That Vinyl Sound: The Marantz 6100 Turntable w/ Grado Green & +1%


    2013 - 03.17

    So I picked up one Svelte (with a capital S!) looking turntable a little while back: the Marantz 6100. It had been up on Craigslist for quite some time and I had been eyeing it up, especially since it would match my Marantz amp I like so much. Finally I pulled the trigger. Immediately when I got it home I started noticing a series of issues. This post chronicles all that I’ve done to upgrade and fix it, for anyone who should want to do the same to theirs.

    First thing wrong with it was that only one channel worked. Yikes, that’s a showstopper! Step one was to diagnose: swap the L/R channels as they were connected to my amp to make sure it was the turntable at fault and not the amplifier. It was the turntable. I took the bottom off and used the “beep”/continuity test setting on my multimeter to see where the signal was getting lost. Note that on older turntables like this, with no internal pre-amps, the four connecting pins off your turntable needle/cartridge are, electrically, connected directly to your receiver/amplifier. That means if you’re missing a channel, it’s a continuity problem: The guts of the turntable are simply wires.

    First, I checked the continuity between the connections right at the needle and the solder joints on the inside of the deck. All beeped, so they’re good. Then I checked the solder connections to the end of the RCA ring/tip connectors. Sure enough, one was bad! I was surprised that old RCA jacks would actually fail like that. Hmph. I took a spare RCA cable, and cut off one end. Then I stripped the wires, revealing four different wire paths. I unsoldered the old one and soldered in the new one, making sure to leave a stress-relief knot, so the cable couldn’t be yanked out by accident.

    Second thing I noticed was that the speed of this turntable is slightly slow. I searched around online and found that this is a well-chronicled issue with the model 6100 turntable. It’s driven by an AC motor, so a simple adjustment of the input voltage to the motor won’t remedy this issue. Somewhere online in a forum I saw someone recommend getting a slightly shorter belt. I called a few hi-fi stores and came to the conclusion that 25″ belts are common but 24.9″ belts, in fact, do not exist.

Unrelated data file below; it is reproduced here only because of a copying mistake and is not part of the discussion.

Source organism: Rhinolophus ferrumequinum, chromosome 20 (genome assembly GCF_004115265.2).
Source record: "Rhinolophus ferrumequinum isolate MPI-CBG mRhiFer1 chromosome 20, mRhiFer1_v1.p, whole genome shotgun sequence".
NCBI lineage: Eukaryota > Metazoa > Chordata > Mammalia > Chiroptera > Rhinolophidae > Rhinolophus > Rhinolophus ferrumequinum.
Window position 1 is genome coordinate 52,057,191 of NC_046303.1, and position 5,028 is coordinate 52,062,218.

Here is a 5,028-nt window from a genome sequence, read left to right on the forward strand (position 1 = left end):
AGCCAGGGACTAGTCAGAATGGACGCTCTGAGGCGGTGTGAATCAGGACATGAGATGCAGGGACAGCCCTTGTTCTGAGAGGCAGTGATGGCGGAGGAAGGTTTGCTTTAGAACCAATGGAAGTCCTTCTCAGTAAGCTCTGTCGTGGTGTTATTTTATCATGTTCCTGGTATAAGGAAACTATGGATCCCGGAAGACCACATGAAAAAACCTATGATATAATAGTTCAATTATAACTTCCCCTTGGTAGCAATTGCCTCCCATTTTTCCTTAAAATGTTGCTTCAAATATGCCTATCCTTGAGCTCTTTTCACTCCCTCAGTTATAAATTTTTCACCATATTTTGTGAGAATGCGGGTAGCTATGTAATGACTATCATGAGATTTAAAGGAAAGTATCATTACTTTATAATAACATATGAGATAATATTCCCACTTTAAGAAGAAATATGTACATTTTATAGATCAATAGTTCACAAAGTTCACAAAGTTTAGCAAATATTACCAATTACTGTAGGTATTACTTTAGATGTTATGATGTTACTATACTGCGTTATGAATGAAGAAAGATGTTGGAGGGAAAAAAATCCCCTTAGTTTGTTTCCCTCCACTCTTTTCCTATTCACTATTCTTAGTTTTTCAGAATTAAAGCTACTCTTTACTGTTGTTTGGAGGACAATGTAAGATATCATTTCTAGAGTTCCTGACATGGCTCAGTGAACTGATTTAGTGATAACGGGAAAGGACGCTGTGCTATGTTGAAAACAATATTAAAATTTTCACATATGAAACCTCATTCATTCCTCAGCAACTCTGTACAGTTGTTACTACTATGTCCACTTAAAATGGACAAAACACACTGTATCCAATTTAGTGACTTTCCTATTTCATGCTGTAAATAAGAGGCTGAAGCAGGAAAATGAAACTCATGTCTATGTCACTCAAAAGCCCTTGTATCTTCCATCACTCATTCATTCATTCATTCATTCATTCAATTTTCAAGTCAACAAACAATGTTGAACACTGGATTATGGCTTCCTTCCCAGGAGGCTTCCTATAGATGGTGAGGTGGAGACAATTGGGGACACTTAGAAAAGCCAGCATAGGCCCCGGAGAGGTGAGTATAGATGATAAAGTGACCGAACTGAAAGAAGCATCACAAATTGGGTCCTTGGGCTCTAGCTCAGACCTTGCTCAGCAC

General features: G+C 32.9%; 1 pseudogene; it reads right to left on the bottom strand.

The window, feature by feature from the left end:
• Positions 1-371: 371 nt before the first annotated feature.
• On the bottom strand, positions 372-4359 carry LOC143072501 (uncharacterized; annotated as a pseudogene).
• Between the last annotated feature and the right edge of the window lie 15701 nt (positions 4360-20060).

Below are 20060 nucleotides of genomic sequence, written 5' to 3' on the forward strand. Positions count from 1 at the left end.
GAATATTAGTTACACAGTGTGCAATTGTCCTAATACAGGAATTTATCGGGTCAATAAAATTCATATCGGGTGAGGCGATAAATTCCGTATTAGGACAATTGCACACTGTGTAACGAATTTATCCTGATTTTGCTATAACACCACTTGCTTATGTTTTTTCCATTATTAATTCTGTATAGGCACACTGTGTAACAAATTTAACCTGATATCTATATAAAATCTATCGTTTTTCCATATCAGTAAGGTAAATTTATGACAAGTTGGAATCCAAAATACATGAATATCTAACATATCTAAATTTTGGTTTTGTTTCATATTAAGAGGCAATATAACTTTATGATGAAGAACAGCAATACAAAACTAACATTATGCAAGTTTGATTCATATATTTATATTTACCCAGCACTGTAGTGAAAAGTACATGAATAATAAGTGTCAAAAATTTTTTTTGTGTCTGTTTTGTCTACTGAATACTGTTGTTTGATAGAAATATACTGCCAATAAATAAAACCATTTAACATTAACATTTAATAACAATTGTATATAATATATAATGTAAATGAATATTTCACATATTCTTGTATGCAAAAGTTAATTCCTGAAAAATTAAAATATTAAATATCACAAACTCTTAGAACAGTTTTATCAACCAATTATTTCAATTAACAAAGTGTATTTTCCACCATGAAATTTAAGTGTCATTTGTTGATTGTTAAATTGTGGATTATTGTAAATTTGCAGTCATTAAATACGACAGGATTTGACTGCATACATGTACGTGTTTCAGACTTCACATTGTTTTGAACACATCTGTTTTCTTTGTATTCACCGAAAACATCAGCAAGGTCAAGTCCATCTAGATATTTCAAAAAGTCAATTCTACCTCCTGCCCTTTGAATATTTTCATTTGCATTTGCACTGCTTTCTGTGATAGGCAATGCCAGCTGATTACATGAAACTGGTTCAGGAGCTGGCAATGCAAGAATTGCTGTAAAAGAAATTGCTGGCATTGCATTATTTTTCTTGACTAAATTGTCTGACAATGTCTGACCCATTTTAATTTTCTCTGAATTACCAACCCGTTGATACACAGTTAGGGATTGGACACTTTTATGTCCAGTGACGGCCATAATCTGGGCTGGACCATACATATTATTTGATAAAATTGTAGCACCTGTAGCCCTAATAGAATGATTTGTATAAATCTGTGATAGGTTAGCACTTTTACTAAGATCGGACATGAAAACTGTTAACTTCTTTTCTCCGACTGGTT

Then I got the idea of adding something to make the motor shaft very slightly larger in diameter, since that would effectively make it turn the belt faster. Scotch tape, maybe?? Sure enough, it works! At first I added two layers of tape and now my speed went from like 5% slow to like 5% too fast–a thin layer sure goes a long way. I took off one layer of the scotch tape so now it’s just a single loop around the motor shaft. With only one loop, now the turntable runs very, very slightly fast; maybe like 1-2% faster than normal. It’s the kind of thing where, if you’re listening hard for it, you could pick it out with effort, but if you sat down not knowing that the table was ever so slightly fast, you’d probably never notice.

    At first I wondered if it would annoy me (5% too slow DEFINITELY annoyed me!) but after listening to a whole bunch of albums, I think I actually enjoy everything sped up by an almost imperceptible amount. It’s not enough to affect the pitch of familiar records; or if it is, being slightly sharp is less offensive to my ear than being flat. It does add a subtle extra ‘kick’ or energy, having that increase in tempo–an extra bpm or two. I’m digging it!

    Lastly, I was getting distortion in the sound, like the signal was being overdriven or something. I figured since the turntable is nothing more than wires and mechanical support for the stylus, it was probably the stylus. Spoiler alert: it was. The old stylus was a Pickering VX-15 with a dust brush on the front. That dust brush seems like a great idea in theory, but it sort of sucks in reality: seems like it makes the record skip more, and you need lots more tracking force to prevent that. I’m not sure how old that needle was, but from the looks of it… OLD.